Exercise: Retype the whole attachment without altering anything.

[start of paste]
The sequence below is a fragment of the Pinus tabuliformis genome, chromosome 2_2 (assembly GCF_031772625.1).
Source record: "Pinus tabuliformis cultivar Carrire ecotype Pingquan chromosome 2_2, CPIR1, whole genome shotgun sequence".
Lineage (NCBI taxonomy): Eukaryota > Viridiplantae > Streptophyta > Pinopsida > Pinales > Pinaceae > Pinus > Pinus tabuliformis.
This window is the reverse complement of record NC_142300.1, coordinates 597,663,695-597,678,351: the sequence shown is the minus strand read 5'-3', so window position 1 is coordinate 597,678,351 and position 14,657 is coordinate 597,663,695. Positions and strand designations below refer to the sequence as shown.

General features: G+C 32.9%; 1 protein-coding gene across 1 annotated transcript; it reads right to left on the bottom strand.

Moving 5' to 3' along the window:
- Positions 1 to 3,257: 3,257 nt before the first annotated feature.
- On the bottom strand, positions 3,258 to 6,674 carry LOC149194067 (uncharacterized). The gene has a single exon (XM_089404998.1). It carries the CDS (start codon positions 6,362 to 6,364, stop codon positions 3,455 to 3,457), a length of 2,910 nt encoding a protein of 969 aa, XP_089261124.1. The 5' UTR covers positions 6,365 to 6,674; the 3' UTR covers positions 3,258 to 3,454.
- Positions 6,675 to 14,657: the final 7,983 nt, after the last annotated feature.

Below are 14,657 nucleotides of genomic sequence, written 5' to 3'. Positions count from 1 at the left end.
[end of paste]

The sequence below is a fragment of the Pinus tabuliformis genome, chromosome 2_2 (assembly GCF_031772625.1).
Source record: "Pinus tabuliformis cultivar Carrire ecotype Pingquan chromosome 2_2, CPIR1, whole genome shotgun sequence".
Lineage (NCBI taxonomy): Eukaryota > Viridiplantae > Streptophyta > Pinopsida > Pinales > Pinaceae > Pinus > Pinus tabuliformis.
This window is the reverse complement of record NC_142300.1, coordinates 597,663,695-597,678,351: the sequence shown is the minus strand read 5'-3', so window position 1 is coordinate 597,678,351 and position 14,657 is coordinate 597,663,695. Positions and strand designations below refer to the sequence as shown.

General features: G+C 32.9%; 1 protein-coding gene across 1 annotated transcript; it reads right to left on the bottom strand.

Moving 5' to 3' along the window:
- Positions 1 to 3,257: 3,257 nt before the first annotated feature.
- On the bottom strand, positions 3,258 to 6,674 carry LOC149194067 (uncharacterized). The gene has a single exon (XM_089404998.1). It carries the CDS (start codon positions 6,362 to 6,364, stop codon positions 3,455 to 3,457), a length of 2,910 nt encoding a protein of 969 aa, XP_089261124.1. The 5' UTR covers positions 6,365 to 6,674; the 3' UTR covers positions 3,258 to 3,454.
- Positions 6,675 to 14,657: the final 7,983 nt, after the last annotated feature.

Below are 14,657 nucleotides of genomic sequence, written 5' to 3'. Positions count from 1 at the left end.